California is a place. As chronicled in an eponymous new blog, it’s one where skateboarders reclaim abandoned pools in cities devastated by foreclosure. A filmmaker and photographer have teamed up to tell true stories from the Golden State by pairing mini-documentaries with raw images. One of four pieces up so far, “Cannonball,” is the story of youth in a disillusioned age rebuilding — in their own way — on the graveyard of the American Dream.

Credits: “Cannonball” video from California is a place.

World Cup Redux

by Vivien Park

"Refait" is a contemporary remake of the last 15 minutes of the 1982 World Cup match between Germany and France in Seville, Spain. The scenes were re-enacted shot-by-shot in an urban setting and were shown alongside the original footage. By putting the legendary 15 minutes of overtime into a new space, French artist collective Pied Le Biche has shifted football history into a temporary urban experiment.

Credits: Video of Refait by Pied Le Biche.

Of Human Billboards and Dignity of Work

by Min Li Chan

User experience researcher Jan Chipchase writes of human hoardings or billboards in Sao Paulo carrying advertisements for jobs - which provoked me to consider a few things:

1. What function does the human vehicle play in the context of a high-density urban environment, in comparison to a regular billboard? Mobility, for one, to spread the message over a larger geography - but does the bearer then unwittingly become the ambassador or representative for the jobs and announcements advertised?

2. For external observers outside of the cultural context of Sao Paulo, do jobs like the human billboard grate against some ethical compass of what constitutes dignity of work? Or perhaps we shouldn't be perturbed by this scenario altogether -- it is not unreasonable within the cultural circumstances and after all, the boon of having work and income is not to be taken lightly. How is the human billboard different from say, the traditional methodology of hiring someone to hand out flyers in high-density areas, and why would it inspire a sense of dehumanization among some groups of observers?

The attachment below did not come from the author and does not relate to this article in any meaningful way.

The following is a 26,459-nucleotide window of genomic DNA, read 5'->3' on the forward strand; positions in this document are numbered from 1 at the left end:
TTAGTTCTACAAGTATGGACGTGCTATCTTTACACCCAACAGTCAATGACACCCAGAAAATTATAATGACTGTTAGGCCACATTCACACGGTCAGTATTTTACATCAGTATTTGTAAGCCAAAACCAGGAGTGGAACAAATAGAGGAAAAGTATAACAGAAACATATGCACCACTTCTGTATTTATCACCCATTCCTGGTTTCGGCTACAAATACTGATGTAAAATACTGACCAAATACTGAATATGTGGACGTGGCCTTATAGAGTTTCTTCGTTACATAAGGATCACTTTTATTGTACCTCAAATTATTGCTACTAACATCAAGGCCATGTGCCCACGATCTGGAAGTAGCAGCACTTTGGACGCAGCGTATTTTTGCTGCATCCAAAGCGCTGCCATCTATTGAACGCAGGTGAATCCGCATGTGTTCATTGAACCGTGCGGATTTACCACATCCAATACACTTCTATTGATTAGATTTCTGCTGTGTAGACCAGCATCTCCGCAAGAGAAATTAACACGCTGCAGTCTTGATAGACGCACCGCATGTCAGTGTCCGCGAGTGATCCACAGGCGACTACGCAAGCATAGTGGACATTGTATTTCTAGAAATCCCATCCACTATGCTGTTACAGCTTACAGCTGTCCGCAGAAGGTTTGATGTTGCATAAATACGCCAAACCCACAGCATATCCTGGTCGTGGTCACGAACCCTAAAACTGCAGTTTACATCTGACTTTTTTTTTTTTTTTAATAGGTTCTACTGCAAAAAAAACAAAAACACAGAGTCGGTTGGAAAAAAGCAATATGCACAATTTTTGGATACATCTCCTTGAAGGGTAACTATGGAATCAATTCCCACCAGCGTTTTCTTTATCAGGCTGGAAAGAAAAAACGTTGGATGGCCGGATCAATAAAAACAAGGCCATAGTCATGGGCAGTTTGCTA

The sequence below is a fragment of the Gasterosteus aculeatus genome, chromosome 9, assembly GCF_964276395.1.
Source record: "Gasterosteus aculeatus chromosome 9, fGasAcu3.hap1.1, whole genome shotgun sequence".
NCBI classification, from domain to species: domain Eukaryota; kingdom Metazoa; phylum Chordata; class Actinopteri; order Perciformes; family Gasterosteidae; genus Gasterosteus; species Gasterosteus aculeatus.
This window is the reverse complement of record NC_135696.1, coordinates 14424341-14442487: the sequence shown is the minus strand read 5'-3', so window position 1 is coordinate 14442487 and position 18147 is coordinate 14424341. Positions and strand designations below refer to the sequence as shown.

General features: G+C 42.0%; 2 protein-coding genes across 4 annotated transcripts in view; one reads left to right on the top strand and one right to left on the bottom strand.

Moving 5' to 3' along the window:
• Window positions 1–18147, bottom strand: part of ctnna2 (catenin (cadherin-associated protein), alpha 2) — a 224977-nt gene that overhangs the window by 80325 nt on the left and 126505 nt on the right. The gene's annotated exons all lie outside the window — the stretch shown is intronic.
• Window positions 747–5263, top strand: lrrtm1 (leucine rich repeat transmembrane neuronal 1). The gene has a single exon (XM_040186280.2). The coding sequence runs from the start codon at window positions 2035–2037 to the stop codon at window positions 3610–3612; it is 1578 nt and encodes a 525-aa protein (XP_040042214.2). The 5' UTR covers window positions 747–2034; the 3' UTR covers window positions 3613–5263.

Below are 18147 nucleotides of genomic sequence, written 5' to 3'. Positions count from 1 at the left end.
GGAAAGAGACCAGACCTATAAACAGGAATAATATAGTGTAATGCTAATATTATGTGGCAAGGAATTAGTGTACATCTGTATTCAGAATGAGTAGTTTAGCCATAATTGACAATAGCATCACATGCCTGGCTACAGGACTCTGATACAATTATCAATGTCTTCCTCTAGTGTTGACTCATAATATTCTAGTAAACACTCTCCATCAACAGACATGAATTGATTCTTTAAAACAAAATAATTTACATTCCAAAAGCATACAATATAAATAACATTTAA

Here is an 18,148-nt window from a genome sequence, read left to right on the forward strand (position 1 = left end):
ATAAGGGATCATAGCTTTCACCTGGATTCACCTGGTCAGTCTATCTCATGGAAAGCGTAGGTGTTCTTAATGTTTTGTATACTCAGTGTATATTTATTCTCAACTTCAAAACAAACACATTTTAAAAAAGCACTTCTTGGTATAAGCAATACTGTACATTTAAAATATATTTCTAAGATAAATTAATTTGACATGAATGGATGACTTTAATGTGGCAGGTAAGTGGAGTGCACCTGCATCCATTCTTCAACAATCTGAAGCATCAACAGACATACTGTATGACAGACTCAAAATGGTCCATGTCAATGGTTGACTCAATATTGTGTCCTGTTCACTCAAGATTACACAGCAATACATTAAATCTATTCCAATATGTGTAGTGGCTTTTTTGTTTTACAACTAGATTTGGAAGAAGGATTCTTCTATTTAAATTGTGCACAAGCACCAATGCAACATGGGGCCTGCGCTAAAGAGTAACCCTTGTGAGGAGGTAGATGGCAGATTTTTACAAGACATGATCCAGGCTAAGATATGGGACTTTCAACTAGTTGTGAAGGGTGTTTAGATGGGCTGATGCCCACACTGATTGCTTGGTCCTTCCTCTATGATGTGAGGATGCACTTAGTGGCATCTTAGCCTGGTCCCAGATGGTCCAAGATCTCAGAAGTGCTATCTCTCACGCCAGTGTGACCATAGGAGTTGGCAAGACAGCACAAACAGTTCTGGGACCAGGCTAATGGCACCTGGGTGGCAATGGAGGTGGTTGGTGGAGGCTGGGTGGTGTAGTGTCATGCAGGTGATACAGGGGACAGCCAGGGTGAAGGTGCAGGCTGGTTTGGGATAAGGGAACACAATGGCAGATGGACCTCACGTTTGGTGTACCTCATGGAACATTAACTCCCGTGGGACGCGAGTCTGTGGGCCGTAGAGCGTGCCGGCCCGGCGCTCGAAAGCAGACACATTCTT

I recall touching down in the Bengaluru International Airport a couple of years ago and having a moment of ethical crisis when confronted with an airport staff member who offered to pick up my meager baggage from the conveyor belt for very few rupees -- baggage that any able-bodied traveler such as myself could move without much difficulty. Is the appropriate response then to deny a service, under the belief that we should be able to pick up after ourselves (and refute the realities of socioeconomic disparity), or to partake in the service because there is value and benefit in supporting such micro-enterprises?

3. Can we further innovate on the medium? In the case of the human billboard, if the bearers were given the responsibility to be mavens and experts for the various points of advertisement, or even curators of new happenings and going-ons, if may make the work more interesting and the service more helpful . Can just a little bit of innovation lift the perceived quality of an enterprise?

Credits: Photo from janchipchase.com.

Featured Quote: John Holland

“Buildings are always changing, so that a city’s coherence is somehow imposed on a perpetual flux of people and structures. Like the standing wave in front of a rock in a fast-moving stream, a city is a pattern in time.”

John Holland, from Emergence, 2002

This is part of a collection of quotes related to cities. They don’t necessarily reflect our views, just topics of interest. We welcome you to add others.

Credits: Image of Joy Division’s Unknown Pleasures album cover from Amazon.

Transitional Landscapes

by Peter Sigrist